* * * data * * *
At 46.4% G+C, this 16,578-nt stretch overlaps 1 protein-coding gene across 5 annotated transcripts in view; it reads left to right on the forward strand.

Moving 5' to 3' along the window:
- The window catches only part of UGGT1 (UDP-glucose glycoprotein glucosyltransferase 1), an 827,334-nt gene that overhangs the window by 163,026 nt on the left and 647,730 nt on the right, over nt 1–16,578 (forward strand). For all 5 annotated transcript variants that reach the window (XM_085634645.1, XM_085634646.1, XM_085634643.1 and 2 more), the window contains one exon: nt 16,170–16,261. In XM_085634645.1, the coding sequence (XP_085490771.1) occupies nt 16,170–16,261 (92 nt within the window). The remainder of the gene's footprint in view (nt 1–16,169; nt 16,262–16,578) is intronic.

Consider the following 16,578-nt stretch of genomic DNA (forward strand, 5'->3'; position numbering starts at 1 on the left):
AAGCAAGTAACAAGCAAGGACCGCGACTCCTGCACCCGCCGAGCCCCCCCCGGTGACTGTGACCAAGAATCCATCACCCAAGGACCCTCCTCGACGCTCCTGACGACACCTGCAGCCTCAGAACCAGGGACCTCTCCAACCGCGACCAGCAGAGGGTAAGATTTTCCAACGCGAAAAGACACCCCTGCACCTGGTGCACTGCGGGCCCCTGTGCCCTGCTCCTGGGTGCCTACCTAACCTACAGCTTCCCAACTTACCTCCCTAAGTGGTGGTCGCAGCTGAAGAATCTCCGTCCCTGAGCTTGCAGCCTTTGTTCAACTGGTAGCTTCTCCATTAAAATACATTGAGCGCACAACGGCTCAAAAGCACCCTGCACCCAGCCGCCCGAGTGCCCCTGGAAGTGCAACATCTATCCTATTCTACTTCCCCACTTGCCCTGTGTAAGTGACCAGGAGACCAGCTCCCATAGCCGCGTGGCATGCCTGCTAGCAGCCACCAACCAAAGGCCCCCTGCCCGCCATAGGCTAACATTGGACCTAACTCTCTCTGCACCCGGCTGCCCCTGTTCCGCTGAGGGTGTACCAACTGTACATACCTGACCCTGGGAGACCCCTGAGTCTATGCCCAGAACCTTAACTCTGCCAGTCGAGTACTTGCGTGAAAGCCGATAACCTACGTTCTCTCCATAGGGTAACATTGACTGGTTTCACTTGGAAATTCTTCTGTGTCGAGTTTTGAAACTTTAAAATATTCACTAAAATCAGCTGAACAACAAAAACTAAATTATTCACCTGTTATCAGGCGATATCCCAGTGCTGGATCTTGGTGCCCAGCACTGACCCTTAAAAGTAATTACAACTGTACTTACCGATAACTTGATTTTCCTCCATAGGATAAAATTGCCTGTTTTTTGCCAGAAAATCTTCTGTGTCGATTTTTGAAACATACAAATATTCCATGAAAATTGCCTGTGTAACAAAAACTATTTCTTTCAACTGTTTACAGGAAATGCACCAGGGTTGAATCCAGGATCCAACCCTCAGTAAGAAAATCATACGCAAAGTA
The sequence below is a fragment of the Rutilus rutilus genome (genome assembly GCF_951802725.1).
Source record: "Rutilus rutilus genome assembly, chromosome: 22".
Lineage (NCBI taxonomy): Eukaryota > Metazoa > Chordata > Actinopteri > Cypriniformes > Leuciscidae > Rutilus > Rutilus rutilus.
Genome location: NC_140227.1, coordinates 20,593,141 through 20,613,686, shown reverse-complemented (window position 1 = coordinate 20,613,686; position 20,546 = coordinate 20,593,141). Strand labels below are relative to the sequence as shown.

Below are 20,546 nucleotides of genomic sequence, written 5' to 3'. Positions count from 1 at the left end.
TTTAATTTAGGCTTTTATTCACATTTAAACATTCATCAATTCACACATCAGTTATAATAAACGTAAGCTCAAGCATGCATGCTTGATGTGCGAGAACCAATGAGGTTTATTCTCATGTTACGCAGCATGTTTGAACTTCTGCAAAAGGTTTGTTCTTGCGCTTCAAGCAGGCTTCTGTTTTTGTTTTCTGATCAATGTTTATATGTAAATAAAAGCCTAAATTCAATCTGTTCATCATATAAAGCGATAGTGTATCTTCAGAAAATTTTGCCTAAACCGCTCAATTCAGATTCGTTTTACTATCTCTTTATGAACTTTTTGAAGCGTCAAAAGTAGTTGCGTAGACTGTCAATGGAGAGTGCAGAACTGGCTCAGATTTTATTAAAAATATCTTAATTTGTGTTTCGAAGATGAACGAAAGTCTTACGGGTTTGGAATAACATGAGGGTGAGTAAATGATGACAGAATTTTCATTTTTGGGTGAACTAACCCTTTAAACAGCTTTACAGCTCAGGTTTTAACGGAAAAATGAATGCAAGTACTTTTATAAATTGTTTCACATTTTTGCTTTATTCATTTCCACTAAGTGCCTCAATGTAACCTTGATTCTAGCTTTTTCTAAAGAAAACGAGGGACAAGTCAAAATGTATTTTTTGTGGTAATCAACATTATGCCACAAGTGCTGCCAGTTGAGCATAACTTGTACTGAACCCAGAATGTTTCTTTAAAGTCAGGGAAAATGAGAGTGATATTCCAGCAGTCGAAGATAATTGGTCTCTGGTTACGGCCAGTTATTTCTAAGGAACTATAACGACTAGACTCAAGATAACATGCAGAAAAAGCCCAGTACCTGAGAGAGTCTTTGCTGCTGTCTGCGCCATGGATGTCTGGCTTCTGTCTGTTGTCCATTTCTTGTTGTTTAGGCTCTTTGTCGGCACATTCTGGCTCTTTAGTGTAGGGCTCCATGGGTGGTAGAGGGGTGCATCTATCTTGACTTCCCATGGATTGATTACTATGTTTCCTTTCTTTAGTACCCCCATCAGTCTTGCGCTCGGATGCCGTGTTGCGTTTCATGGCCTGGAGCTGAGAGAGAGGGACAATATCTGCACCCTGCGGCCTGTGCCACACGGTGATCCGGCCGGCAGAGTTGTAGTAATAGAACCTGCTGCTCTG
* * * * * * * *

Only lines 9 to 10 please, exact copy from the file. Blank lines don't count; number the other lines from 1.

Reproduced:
Genome location: NC_140227.1, coordinates 20,593,141 through 20,613,686, shown reverse-complemented (window position 1 = coordinate 20,613,686; position 20,546 = coordinate 20,593,141). Strand labels below are relative to the sequence as shown.

Below are 20,546 nucleotides of genomic sequence, written 5' to 3'. Positions count from 1 at the left end.